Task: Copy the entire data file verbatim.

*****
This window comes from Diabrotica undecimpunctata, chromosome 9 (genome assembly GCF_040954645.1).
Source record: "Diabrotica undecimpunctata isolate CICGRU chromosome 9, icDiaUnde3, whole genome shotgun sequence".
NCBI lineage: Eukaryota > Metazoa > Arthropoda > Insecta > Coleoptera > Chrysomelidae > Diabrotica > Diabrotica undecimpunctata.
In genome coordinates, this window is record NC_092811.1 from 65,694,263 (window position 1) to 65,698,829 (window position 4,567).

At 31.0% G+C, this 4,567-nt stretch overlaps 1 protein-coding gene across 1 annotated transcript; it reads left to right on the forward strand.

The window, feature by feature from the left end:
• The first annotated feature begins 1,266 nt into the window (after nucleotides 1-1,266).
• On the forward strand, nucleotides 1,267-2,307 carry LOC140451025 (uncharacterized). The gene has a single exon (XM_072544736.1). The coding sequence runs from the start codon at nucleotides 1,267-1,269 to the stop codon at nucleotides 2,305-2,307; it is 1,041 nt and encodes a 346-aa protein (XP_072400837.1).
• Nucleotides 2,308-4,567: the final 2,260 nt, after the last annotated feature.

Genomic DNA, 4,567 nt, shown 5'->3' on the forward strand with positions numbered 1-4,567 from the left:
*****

This window comes from Diabrotica undecimpunctata, chromosome 9 (genome assembly GCF_040954645.1).
Source record: "Diabrotica undecimpunctata isolate CICGRU chromosome 9, icDiaUnde3, whole genome shotgun sequence".
NCBI lineage: Eukaryota > Metazoa > Arthropoda > Insecta > Coleoptera > Chrysomelidae > Diabrotica > Diabrotica undecimpunctata.
In genome coordinates, this window is record NC_092811.1 from 65,694,263 (window position 1) to 65,698,829 (window position 4,567).

At 31.0% G+C, this 4,567-nt stretch overlaps 1 protein-coding gene across 1 annotated transcript; it reads left to right on the forward strand.

The window, feature by feature from the left end:
• The first annotated feature begins 1,266 nt into the window (after nucleotides 1-1,266).
• On the forward strand, nucleotides 1,267-2,307 carry LOC140451025 (uncharacterized). The gene has a single exon (XM_072544736.1). The coding sequence runs from the start codon at nucleotides 1,267-1,269 to the stop codon at nucleotides 2,305-2,307; it is 1,041 nt and encodes a 346-aa protein (XP_072400837.1).
• Nucleotides 2,308-4,567: the final 2,260 nt, after the last annotated feature.

Genomic DNA, 4,567 nt, shown 5'->3' on the forward strand with positions numbered 1-4,567 from the left: